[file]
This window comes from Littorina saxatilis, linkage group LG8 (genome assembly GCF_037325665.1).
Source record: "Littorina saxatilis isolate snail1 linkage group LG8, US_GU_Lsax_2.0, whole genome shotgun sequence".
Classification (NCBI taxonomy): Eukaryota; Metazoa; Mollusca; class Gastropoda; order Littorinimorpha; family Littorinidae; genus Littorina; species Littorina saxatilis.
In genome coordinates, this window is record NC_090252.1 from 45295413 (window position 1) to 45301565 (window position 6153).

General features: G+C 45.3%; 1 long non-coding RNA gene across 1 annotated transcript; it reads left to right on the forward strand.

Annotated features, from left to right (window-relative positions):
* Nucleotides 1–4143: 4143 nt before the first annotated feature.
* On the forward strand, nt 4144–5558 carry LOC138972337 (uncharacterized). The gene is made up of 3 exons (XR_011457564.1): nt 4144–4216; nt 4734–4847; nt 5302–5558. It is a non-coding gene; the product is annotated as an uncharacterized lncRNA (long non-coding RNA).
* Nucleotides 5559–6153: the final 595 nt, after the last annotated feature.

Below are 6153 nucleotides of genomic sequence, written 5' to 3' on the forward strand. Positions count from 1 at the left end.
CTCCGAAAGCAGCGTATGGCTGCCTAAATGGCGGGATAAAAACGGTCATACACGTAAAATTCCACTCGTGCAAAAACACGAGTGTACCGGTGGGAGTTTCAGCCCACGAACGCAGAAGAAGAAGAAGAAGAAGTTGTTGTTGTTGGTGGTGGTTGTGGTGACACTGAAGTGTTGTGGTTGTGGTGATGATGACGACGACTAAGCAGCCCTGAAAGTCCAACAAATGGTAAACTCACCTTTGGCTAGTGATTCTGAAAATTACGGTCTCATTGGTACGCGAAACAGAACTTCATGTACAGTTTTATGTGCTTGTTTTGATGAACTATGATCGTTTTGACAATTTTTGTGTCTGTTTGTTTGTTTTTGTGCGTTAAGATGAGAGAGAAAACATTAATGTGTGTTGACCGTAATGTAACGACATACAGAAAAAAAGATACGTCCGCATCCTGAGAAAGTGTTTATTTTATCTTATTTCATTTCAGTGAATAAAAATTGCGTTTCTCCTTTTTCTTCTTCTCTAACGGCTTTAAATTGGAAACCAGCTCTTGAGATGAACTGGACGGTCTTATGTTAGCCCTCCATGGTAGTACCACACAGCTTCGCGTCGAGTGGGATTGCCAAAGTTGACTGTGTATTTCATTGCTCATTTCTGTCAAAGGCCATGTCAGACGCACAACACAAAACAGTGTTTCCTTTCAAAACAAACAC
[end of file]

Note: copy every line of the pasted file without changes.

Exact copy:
This window comes from Littorina saxatilis, linkage group LG8 (genome assembly GCF_037325665.1).
Source record: "Littorina saxatilis isolate snail1 linkage group LG8, US_GU_Lsax_2.0, whole genome shotgun sequence".
Classification (NCBI taxonomy): Eukaryota; Metazoa; Mollusca; class Gastropoda; order Littorinimorpha; family Littorinidae; genus Littorina; species Littorina saxatilis.
In genome coordinates, this window is record NC_090252.1 from 45295413 (window position 1) to 45301565 (window position 6153).

General features: G+C 45.3%; 1 long non-coding RNA gene across 1 annotated transcript; it reads left to right on the forward strand.

Annotated features, from left to right (window-relative positions):
* Nucleotides 1–4143: 4143 nt before the first annotated feature.
* On the forward strand, nt 4144–5558 carry LOC138972337 (uncharacterized). The gene is made up of 3 exons (XR_011457564.1): nt 4144–4216; nt 4734–4847; nt 5302–5558. It is a non-coding gene; the product is annotated as an uncharacterized lncRNA (long non-coding RNA).
* Nucleotides 5559–6153: the final 595 nt, after the last annotated feature.

Below are 6153 nucleotides of genomic sequence, written 5' to 3' on the forward strand. Positions count from 1 at the left end.
CTCCGAAAGCAGCGTATGGCTGCCTAAATGGCGGGATAAAAACGGTCATACACGTAAAATTCCACTCGTGCAAAAACACGAGTGTACCGGTGGGAGTTTCAGCCCACGAACGCAGAAGAAGAAGAAGAAGAAGTTGTTGTTGTTGGTGGTGGTTGTGGTGACACTGAAGTGTTGTGGTTGTGGTGATGATGACGACGACTAAGCAGCCCTGAAAGTCCAACAAATGGTAAACTCACCTTTGGCTAGTGATTCTGAAAATTACGGTCTCATTGGTACGCGAAACAGAACTTCATGTACAGTTTTATGTGCTTGTTTTGATGAACTATGATCGTTTTGACAATTTTTGTGTCTGTTTGTTTGTTTTTGTGCGTTAAGATGAGAGAGAAAACATTAATGTGTGTTGACCGTAATGTAACGACATACAGAAAAAAAGATACGTCCGCATCCTGAGAAAGTGTTTATTTTATCTTATTTCATTTCAGTGAATAAAAATTGCGTTTCTCCTTTTTCTTCTTCTCTAACGGCTTTAAATTGGAAACCAGCTCTTGAGATGAACTGGACGGTCTTATGTTAGCCCTCCATGGTAGTACCACACAGCTTCGCGTCGAGTGGGATTGCCAAAGTTGACTGTGTATTTCATTGCTCATTTCTGTCAAAGGCCATGTCAGACGCACAACACAAAACAGTGTTTCCTTTCAAAACAAACAC